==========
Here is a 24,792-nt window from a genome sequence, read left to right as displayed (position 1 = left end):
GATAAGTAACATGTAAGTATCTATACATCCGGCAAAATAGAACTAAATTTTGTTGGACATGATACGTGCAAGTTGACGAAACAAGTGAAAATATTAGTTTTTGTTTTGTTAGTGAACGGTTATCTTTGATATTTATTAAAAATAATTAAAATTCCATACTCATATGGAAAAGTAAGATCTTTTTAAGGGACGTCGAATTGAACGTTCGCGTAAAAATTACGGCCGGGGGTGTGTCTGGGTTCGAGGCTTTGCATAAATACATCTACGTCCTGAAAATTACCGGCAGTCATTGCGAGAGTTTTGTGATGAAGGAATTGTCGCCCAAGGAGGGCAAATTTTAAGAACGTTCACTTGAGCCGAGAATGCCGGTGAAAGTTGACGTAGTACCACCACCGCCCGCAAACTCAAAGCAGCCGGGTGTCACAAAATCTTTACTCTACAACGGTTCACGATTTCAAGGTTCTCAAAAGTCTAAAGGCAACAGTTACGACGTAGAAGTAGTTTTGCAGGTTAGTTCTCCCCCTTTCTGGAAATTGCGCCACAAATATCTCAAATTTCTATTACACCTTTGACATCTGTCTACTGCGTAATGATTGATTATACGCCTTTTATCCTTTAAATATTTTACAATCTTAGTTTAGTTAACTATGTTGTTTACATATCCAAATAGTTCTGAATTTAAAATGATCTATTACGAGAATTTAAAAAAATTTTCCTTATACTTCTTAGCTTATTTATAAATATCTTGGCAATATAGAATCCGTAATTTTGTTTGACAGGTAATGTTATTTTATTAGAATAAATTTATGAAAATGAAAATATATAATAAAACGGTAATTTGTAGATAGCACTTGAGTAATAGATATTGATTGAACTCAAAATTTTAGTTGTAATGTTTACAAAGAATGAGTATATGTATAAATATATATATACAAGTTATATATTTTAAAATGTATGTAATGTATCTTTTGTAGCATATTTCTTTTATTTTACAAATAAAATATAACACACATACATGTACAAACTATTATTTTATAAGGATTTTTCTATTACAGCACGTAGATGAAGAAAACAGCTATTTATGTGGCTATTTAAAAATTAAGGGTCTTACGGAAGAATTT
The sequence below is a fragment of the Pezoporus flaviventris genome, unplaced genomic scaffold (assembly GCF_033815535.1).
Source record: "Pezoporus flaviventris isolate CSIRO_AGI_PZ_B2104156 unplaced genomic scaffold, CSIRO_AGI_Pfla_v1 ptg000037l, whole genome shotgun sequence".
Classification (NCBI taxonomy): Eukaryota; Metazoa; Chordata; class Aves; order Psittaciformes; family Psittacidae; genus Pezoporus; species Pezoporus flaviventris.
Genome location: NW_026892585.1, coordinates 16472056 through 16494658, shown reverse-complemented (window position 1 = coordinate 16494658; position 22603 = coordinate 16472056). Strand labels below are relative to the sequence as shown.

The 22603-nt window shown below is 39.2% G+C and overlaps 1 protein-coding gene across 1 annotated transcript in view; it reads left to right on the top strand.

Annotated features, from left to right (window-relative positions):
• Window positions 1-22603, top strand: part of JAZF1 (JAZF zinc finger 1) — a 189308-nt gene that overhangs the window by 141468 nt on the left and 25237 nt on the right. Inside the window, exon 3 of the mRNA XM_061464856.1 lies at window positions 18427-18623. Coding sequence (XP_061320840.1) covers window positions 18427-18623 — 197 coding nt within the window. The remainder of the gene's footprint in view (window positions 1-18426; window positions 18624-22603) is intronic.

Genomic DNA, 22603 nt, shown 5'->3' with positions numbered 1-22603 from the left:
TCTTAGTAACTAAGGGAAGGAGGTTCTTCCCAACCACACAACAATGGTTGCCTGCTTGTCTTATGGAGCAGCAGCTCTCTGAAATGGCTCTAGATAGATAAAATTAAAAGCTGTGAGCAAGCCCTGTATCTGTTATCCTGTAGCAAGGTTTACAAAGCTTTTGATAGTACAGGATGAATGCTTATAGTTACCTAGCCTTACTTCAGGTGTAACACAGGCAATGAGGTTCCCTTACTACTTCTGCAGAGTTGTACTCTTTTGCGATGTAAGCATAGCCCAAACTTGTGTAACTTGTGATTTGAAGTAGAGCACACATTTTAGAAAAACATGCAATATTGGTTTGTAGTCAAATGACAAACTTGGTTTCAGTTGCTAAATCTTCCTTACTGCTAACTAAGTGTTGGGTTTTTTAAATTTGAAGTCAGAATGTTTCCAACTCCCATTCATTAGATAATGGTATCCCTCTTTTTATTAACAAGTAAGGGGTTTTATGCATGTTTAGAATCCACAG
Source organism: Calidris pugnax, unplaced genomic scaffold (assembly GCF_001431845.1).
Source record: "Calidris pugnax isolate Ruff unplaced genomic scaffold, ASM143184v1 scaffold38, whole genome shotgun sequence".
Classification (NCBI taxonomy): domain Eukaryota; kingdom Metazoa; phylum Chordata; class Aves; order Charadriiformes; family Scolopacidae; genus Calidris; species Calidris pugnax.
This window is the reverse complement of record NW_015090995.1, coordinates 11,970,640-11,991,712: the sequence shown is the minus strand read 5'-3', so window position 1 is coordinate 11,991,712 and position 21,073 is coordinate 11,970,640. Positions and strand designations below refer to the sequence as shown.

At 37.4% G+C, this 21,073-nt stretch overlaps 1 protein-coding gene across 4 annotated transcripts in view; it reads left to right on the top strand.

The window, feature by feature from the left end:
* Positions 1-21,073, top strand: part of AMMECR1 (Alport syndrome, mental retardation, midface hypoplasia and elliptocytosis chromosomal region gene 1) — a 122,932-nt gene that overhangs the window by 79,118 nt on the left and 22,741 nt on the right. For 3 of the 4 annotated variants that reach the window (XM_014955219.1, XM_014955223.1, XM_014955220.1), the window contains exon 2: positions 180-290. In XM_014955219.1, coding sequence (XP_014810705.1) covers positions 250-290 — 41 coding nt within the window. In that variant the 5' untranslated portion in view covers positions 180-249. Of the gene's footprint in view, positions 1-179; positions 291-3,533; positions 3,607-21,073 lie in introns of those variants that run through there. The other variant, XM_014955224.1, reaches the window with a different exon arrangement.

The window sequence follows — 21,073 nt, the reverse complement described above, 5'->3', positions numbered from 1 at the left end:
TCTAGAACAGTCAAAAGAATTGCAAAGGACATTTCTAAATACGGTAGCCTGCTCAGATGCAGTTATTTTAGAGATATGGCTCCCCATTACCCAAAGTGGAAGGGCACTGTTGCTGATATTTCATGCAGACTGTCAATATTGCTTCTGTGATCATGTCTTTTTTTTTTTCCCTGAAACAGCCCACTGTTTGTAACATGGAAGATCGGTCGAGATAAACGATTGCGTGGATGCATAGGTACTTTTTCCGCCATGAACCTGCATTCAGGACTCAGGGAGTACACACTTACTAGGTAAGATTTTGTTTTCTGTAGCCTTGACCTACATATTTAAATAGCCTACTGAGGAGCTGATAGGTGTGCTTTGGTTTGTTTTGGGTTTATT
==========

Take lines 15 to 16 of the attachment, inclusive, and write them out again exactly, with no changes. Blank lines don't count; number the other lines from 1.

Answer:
This window is the reverse complement of record NW_015090995.1, coordinates 11,970,640-11,991,712: the sequence shown is the minus strand read 5'-3', so window position 1 is coordinate 11,991,712 and position 21,073 is coordinate 11,970,640. Positions and strand designations below refer to the sequence as shown.

At 37.4% G+C, this 21,073-nt stretch overlaps 1 protein-coding gene across 4 annotated transcripts in view; it reads left to right on the top strand.